Keene is seeing yet another increase in the use of Narcan- an opiate overdose reversing drug.
According to naloxoneinfo.org, Narcan blocks opiates from the opiate receptors in the brain.
Within five minutes, a person who once clung to death is now awake and alive. According to Keene Fire Chief Mark Howard, in the past month, the Narcan use increased from 4 to 12.
Howard said this is the highest number he has seen in the last two years. This year, there were four confirmed opiate-related deaths, with several deaths pending confirmation or nonconfirmation in the medical examiner’s office.
Howard said the death number in Keene could double in the next couple of months.
“It’s clear evidence that even with all of the work of local agencies, police, fire private agencies [and] state agencies that the problem is not going away,” said Howard.
KSC Associate Professor of Health Science John Finneran said he wasn’t surprised about the increase.
“One would expect it to rise. The more powerful the analgesic, the more powerful the opioid … the more Narcan is needed to required to reverse the overdose effects. So I would expect to see use of Narcan increase,” Finneran said.
Howard said Narcan use doesn’t always indicate opioid-related overdoses.
As a precaution, Narcan is administered in case the overdose is opiate related.
If the overdose isn’t opiate related, Narcan will not work. KSC junior Dante Diffendale said because people cannot fully tell whether the overdose is opiate-related and they administer Narcan, it delays the recovery of the patient, making them more likely to die.
Diffendale, who has been clean of opiates for eight years, said Narcan isn’t the only solution to the epidemic.
For him, helping people through their withdrawal symptoms and having more aftercare programs, as well as more rehabs would reduce the amount of overdoses.
“One of the reasons people are dying is because there’s no treatment, there’s no place to send these people when they want help. Most people who are addicts don’t have insurance, they don’t work a regular, on-the-books job, so it’s very hard for people to get into a rehab then figuring out how to get to the rehab because there is no funds or anything for transporting people to rehab,” said Diffendale.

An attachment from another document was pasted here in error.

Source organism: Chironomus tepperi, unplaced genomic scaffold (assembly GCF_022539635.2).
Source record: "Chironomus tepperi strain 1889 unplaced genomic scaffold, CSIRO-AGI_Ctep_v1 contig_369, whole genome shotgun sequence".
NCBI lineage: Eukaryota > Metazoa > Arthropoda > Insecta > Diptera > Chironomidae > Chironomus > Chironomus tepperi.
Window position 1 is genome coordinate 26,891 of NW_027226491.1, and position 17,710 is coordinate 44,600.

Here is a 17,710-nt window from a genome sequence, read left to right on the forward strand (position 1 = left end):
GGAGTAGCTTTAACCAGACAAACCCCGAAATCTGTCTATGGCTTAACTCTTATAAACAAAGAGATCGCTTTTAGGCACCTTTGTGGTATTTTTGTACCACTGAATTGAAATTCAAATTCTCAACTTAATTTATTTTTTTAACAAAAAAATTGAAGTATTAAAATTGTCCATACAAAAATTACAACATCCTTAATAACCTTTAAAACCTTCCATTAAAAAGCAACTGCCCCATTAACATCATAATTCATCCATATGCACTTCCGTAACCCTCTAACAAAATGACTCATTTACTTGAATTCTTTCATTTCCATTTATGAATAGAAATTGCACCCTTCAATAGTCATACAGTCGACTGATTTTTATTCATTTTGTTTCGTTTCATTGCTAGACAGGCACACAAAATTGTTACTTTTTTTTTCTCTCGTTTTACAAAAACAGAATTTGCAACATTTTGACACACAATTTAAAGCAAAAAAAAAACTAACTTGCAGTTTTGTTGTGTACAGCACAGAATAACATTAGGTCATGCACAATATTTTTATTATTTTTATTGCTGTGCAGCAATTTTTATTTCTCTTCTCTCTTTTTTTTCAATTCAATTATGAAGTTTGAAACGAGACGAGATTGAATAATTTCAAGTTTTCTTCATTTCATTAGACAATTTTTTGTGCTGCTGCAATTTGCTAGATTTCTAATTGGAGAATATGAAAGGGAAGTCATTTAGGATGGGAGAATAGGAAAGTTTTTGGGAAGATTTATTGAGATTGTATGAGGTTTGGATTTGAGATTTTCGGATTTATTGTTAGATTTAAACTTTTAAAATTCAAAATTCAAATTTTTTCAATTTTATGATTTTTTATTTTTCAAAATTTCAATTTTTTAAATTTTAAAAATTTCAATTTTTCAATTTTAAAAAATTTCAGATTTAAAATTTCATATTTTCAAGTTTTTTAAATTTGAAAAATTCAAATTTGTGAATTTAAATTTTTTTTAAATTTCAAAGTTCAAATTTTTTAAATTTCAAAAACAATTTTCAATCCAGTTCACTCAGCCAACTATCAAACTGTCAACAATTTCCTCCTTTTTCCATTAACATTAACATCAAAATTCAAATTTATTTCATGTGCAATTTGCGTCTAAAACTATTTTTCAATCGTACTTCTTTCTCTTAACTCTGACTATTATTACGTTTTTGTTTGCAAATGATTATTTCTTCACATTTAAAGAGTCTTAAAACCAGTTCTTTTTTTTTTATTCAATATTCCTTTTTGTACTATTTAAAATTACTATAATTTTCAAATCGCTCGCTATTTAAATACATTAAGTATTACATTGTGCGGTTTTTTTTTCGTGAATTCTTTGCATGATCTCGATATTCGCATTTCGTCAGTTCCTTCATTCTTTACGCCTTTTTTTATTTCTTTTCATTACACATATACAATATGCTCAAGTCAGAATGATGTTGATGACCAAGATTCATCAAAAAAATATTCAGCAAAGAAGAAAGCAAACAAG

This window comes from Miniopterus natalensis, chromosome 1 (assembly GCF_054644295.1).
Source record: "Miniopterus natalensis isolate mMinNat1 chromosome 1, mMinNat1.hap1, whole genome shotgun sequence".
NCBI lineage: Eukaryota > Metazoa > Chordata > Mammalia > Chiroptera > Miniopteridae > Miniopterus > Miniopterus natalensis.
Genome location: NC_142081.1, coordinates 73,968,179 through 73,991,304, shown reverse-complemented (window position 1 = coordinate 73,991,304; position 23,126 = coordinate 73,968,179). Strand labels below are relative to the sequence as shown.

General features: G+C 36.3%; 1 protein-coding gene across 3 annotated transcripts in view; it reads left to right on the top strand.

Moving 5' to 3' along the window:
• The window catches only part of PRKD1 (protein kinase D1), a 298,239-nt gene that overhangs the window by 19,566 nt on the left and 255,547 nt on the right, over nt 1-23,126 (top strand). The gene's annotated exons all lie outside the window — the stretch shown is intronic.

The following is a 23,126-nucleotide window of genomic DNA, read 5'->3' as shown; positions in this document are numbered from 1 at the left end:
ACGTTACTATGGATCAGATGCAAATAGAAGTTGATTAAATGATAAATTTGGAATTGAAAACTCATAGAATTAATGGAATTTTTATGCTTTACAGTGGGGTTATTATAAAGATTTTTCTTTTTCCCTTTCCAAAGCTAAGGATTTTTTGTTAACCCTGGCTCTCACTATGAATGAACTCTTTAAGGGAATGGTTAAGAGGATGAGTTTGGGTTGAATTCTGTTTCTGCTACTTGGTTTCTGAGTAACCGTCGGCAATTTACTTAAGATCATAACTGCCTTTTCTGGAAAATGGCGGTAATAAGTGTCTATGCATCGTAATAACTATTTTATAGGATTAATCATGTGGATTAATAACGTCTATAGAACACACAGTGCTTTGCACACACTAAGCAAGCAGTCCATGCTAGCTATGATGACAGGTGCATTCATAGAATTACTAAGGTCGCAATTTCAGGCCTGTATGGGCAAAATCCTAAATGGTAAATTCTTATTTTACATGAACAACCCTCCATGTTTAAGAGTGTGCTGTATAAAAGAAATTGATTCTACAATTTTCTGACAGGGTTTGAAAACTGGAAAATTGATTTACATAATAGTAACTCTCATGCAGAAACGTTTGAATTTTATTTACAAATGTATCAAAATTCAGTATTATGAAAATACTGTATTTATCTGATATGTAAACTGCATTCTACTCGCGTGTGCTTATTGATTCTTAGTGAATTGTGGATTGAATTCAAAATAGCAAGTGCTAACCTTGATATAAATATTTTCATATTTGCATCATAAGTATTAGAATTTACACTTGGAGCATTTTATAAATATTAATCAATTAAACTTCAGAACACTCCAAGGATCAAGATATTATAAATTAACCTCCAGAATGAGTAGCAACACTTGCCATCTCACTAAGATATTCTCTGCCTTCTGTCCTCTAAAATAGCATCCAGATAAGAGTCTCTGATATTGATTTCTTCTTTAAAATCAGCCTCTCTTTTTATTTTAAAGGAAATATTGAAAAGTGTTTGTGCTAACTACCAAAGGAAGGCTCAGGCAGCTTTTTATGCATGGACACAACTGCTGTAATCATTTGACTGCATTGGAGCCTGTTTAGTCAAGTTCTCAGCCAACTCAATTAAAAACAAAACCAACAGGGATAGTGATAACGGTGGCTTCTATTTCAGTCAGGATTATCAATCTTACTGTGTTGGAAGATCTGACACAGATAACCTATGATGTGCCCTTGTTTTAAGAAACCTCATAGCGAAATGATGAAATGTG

Finneran said addicts are often stigmatized.
“Isn’t it interesting that maybe 30 years ago during the AIDS epidemic, when the virus was first initially being noticed, that there was terrible stigma put onto the people that were getting AIDS. There was a lot of discrimination and stigma against folks in the early days of the epidemic,” Finneran said.
“I am struck by how there seems to be parallels between that and the opioid epidemic today.”
Finneran said that while the opioid epidemic hasn’t penetrated Keene State’s campus, he knew a few students who got into trouble with opiates. “I’ve learned that people with alcoholism and addiction are not bad people trying to get good, they’re people having an illness that are trying to get well,” Finneran said.
Finneran said society cannot afford more losses of life to addiction. “When you lose somebody to addiction, you’re losing somebody that could be contributing to the problems that we face today in the future,” Finneran said.
Diffendale said he had friends who tried to open a rehab/transitional facility and the surrounding neighborhood opposed it because they did not want addicts to be around them.
He disagreed with their reasoning.
Diffendale and Howard said the lack of resources for addicts seeking treatment is a contributing factor to the increase in overdoses. “
Addicts are everywhere. You’ll see us walking down the street. You might see us in the stores. We’re already here and having a rehab/transitional living that’ll make it so that the people that want help can actually become productive members of society. They can go back to work to and find on-the-books jobs,” Diffendale said.
Katherine Glosser can be contacted at firstname.lastname@example.org